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Re: Setting boxes in a block wall [Re: gfretwell] #177494 05/04/08 08:05 PM
Joined: Jun 2004
Posts: 1,273
T
Tesla Offline
Member
Masonry boxes with extensions is my way to get the KO's back into the cinder block cavities. Plenty of duct tape is used. I also install an extra long pigtail at the rough-in.

Recommend ENT/SMURF TUBE with conductors ALREADY installed whenever practical. Combinational raceways with PVC sch 40 below grade and ENT up into the cinder cavities is practical, too.

If you can't install the conductors, install pull lines.

Don't hesitate to bump up the raceway one size for longer runs. 3/4" is a minimum inside a building, 1" is the practical minimum for any pipe that leaves the building.


Tesla
Work Gear for Electricians and the Trades
Re: Setting boxes in a block wall [Re: Tesla] #177500 05/04/08 08:29 PM
Joined: Jul 2004
Posts: 9,482
G
gfretwell Offline OP
Member
These are all pretty short and straight runs so stuffing the wire in will be easy. I am going with 3/4". I already installed the ground pigtail, I know better. You will never get a ground screw in there after the cell is poured wink
I am surprised they don't come that way.
We are talking about 5 columns with a couple boxes in each in a 350 sq/ft room.
I am going to home run them all onto a big Carlon box so my wife can change her mind about things. I know she will, I've seen her do it wink


Greg Fretwell
Re: Setting boxes in a block wall [Re: gfretwell] #177504 05/05/08 02:04 AM
Joined: Sep 2003
Posts: 200
U
u2slow Offline
Member
I worked on a prison for about 13 months setting boxes with the masonry crew.

I had best luck using 4x4 boxes and deep (1" or 1-1/4") mudrings. You can tie the boxes forward with wire across a scrap of ENT.

Also, you can avoid the connectors at the boxes on poured walls. Leave the ENT long and chop it short after the pour is dry. That way your boxes are adjustable - and quickly installed - as the blocks are being laid.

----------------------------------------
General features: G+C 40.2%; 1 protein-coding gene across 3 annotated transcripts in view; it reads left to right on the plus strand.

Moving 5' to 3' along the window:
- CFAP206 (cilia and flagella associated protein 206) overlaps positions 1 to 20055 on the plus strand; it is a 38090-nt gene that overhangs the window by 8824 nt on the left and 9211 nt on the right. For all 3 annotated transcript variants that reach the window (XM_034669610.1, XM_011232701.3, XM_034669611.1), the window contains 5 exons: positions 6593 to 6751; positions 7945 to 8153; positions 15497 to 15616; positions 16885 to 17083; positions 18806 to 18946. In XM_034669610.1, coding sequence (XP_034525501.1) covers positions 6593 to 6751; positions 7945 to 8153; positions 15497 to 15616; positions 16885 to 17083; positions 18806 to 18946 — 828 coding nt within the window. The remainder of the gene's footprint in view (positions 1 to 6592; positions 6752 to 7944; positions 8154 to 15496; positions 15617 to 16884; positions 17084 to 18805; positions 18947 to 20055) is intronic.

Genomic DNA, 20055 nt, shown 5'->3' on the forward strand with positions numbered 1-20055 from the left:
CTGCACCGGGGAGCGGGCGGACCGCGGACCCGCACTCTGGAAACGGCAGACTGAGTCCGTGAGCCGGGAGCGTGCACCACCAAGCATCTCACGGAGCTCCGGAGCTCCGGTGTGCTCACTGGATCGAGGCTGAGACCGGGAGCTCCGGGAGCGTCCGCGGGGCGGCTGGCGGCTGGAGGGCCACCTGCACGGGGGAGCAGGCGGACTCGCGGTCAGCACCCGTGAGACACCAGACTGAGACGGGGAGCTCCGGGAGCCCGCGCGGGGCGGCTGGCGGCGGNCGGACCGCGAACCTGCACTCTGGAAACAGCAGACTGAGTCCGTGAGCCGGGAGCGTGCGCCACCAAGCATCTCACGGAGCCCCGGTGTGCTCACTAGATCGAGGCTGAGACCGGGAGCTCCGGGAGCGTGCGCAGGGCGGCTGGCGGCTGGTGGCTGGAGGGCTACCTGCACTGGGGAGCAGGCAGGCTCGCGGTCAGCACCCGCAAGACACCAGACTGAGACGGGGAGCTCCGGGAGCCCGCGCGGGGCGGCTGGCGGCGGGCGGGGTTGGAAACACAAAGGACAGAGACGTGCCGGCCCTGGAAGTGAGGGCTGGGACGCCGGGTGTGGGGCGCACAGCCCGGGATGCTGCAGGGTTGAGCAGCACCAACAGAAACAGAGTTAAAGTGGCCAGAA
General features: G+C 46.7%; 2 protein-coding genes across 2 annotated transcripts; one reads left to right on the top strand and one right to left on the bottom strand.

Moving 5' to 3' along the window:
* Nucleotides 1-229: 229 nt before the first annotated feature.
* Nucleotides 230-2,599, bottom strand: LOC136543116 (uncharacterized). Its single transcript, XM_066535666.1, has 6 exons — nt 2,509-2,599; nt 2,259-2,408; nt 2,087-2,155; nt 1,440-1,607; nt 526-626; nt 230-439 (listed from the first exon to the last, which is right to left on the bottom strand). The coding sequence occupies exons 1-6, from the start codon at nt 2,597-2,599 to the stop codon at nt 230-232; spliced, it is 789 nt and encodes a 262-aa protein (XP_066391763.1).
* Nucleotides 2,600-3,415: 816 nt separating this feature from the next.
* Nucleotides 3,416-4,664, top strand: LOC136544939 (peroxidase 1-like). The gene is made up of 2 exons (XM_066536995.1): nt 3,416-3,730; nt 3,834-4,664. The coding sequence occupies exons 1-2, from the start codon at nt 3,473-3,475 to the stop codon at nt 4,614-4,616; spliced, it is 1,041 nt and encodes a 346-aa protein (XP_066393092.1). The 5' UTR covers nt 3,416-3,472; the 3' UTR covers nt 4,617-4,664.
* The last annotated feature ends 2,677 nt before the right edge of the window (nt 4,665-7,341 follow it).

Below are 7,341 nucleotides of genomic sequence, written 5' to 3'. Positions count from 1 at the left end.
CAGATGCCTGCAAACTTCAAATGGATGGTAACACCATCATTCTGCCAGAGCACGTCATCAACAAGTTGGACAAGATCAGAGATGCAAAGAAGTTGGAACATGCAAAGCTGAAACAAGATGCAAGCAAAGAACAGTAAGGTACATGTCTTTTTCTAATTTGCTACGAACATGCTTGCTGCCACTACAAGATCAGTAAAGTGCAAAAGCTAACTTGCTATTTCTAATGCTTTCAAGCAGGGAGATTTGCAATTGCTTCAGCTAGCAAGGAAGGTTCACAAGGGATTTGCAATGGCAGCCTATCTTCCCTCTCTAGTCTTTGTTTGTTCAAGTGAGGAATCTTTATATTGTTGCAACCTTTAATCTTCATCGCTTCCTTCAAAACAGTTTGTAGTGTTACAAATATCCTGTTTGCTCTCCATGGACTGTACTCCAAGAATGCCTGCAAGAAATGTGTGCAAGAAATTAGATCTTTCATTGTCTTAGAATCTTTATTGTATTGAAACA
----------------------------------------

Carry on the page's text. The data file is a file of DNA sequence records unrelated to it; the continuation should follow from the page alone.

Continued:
Re: Setting boxes in a block wall [Re: u2slow] #177840 05/13/08 05:04 PM
Joined: Dec 2002
Posts: 32
W
wiking Offline
Junior Member
It's been awhile and working with masons can range from terrible to easy. A case of beer given for after work can sometimes work wonders.
We always would pre make a bunch of 1900 boxes with about 5' of 3/4 pvc coming out of the top. Since they have to lift the block over the pipe, it shouldn't be too long and there should be plenty of couplings and glue on hand. Pigtail the ground and thread some doubled up tie wire through the back of the box holes and bring it out the front of the deep p-ring with plenty of extra.
Then we would duct tape the whole thing, poking the tie wire through the p-ring.
Communication was the key and if you let most of the masons I used to work with know where and when to put the boxes, they had no problem cutting it out and setting them in.
Then we'd take a cut piece of pvc and use the tie wire to snug the box up to flush (on finished block).
We keep a stash of pieces of busted up block to stick behind the box to snug it in, but a lot of time the masons would take care of that and throw some mud in there too.
Many times when they first hit the job they would need power to be hooked up for their saws, so that was a good time to get everything straightened out how it would happen, but I know what you mean about the dance thing.

Re: Setting boxes in a block wall [Re: wiking] #177936 05/15/08 08:52 PM
Joined: Jul 2004
Posts: 9,482
G
gfretwell Offline OP
Member
OK I made some plywood fixtures to hold the boxes in and poured them with the dowelled cells. I think they came out great and the stucco man will hide all my sins. They sure are not going anywhere.
http://esteroriverheights.com/electrical/double_box.jpg
http://esteroriverheights.com/electrical/single_box.jpg


Greg Fretwell
Re: Setting boxes in a block wall [Re: gfretwell] #178026 05/21/08 04:16 PM
Joined: Apr 2005
Posts: 116
X
XtheEdgeX Offline
Member
I've "chased masons" a lot in the past, and I've always done it the way wiking described.

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